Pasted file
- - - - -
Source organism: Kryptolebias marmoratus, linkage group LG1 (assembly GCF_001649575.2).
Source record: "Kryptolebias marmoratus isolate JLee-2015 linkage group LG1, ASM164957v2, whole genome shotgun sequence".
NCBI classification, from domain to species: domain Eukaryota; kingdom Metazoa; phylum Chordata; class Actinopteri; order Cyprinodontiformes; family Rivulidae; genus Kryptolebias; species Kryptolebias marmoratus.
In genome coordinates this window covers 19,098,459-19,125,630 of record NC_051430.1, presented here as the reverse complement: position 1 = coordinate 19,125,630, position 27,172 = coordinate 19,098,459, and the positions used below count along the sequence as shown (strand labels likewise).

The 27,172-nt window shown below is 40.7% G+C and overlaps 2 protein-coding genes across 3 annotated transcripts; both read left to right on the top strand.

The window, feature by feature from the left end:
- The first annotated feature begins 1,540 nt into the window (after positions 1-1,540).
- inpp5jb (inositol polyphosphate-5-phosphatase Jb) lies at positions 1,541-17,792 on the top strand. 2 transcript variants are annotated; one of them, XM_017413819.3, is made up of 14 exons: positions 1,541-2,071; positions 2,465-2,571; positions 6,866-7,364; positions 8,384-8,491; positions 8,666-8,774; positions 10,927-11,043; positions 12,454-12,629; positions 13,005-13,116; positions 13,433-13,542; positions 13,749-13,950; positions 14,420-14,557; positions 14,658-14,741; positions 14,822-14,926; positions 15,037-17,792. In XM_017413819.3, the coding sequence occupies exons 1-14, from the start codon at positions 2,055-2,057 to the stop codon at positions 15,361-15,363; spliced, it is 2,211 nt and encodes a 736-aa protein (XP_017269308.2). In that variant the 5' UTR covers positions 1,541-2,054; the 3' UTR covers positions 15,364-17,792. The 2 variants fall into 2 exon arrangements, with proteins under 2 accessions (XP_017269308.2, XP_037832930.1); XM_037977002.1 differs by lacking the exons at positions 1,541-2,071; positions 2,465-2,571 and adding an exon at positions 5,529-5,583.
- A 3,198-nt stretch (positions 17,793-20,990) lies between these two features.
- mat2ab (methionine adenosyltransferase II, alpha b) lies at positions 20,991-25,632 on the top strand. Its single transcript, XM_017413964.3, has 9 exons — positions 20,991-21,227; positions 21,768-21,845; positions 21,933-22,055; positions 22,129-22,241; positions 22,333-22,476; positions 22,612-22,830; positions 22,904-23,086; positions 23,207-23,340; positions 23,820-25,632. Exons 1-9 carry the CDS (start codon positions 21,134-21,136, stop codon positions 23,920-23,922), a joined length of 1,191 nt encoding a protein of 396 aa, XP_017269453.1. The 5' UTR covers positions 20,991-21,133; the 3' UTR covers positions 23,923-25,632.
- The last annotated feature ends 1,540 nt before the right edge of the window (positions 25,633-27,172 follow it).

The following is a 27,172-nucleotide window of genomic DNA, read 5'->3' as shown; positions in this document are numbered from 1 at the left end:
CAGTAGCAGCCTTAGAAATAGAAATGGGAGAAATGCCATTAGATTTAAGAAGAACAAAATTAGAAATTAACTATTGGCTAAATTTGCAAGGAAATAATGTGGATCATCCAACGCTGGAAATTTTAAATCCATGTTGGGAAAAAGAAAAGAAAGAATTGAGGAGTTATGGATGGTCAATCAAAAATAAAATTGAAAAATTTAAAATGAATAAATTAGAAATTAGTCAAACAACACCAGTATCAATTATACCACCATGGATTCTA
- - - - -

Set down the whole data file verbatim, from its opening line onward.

Source organism: Kryptolebias marmoratus, linkage group LG1 (assembly GCF_001649575.2).
Source record: "Kryptolebias marmoratus isolate JLee-2015 linkage group LG1, ASM164957v2, whole genome shotgun sequence".
NCBI classification, from domain to species: domain Eukaryota; kingdom Metazoa; phylum Chordata; class Actinopteri; order Cyprinodontiformes; family Rivulidae; genus Kryptolebias; species Kryptolebias marmoratus.
In genome coordinates this window covers 19,098,459-19,125,630 of record NC_051430.1, presented here as the reverse complement: position 1 = coordinate 19,125,630, position 27,172 = coordinate 19,098,459, and the positions used below count along the sequence as shown (strand labels likewise).

The 27,172-nt window shown below is 40.7% G+C and overlaps 2 protein-coding genes across 3 annotated transcripts; both read left to right on the top strand.

The window, feature by feature from the left end:
- The first annotated feature begins 1,540 nt into the window (after positions 1-1,540).
- inpp5jb (inositol polyphosphate-5-phosphatase Jb) lies at positions 1,541-17,792 on the top strand. 2 transcript variants are annotated; one of them, XM_017413819.3, is made up of 14 exons: positions 1,541-2,071; positions 2,465-2,571; positions 6,866-7,364; positions 8,384-8,491; positions 8,666-8,774; positions 10,927-11,043; positions 12,454-12,629; positions 13,005-13,116; positions 13,433-13,542; positions 13,749-13,950; positions 14,420-14,557; positions 14,658-14,741; positions 14,822-14,926; positions 15,037-17,792. In XM_017413819.3, the coding sequence occupies exons 1-14, from the start codon at positions 2,055-2,057 to the stop codon at positions 15,361-15,363; spliced, it is 2,211 nt and encodes a 736-aa protein (XP_017269308.2). In that variant the 5' UTR covers positions 1,541-2,054; the 3' UTR covers positions 15,364-17,792. The 2 variants fall into 2 exon arrangements, with proteins under 2 accessions (XP_017269308.2, XP_037832930.1); XM_037977002.1 differs by lacking the exons at positions 1,541-2,071; positions 2,465-2,571 and adding an exon at positions 5,529-5,583.
- A 3,198-nt stretch (positions 17,793-20,990) lies between these two features.
- mat2ab (methionine adenosyltransferase II, alpha b) lies at positions 20,991-25,632 on the top strand. Its single transcript, XM_017413964.3, has 9 exons — positions 20,991-21,227; positions 21,768-21,845; positions 21,933-22,055; positions 22,129-22,241; positions 22,333-22,476; positions 22,612-22,830; positions 22,904-23,086; positions 23,207-23,340; positions 23,820-25,632. Exons 1-9 carry the CDS (start codon positions 21,134-21,136, stop codon positions 23,920-23,922), a joined length of 1,191 nt encoding a protein of 396 aa, XP_017269453.1. The 5' UTR covers positions 20,991-21,133; the 3' UTR covers positions 23,923-25,632.
- The last annotated feature ends 1,540 nt before the right edge of the window (positions 25,633-27,172 follow it).

The following is a 27,172-nucleotide window of genomic DNA, read 5'->3' as shown; positions in this document are numbered from 1 at the left end:
CAGTAGCAGCCTTAGAAATAGAAATGGGAGAAATGCCATTAGATTTAAGAAGAACAAAATTAGAAATTAACTATTGGCTAAATTTGCAAGGAAATAATGTGGATCATCCAACGCTGGAAATTTTAAATCCATGTTGGGAAAAAGAAAAGAAAGAATTGAGGAGTTATGGATGGTCAATCAAAAATAAAATTGAAAAATTTAAAATGAATAAATTAGAAATTAGTCAAACAACACCAGTATCAATTATACCACCATGGATTCTA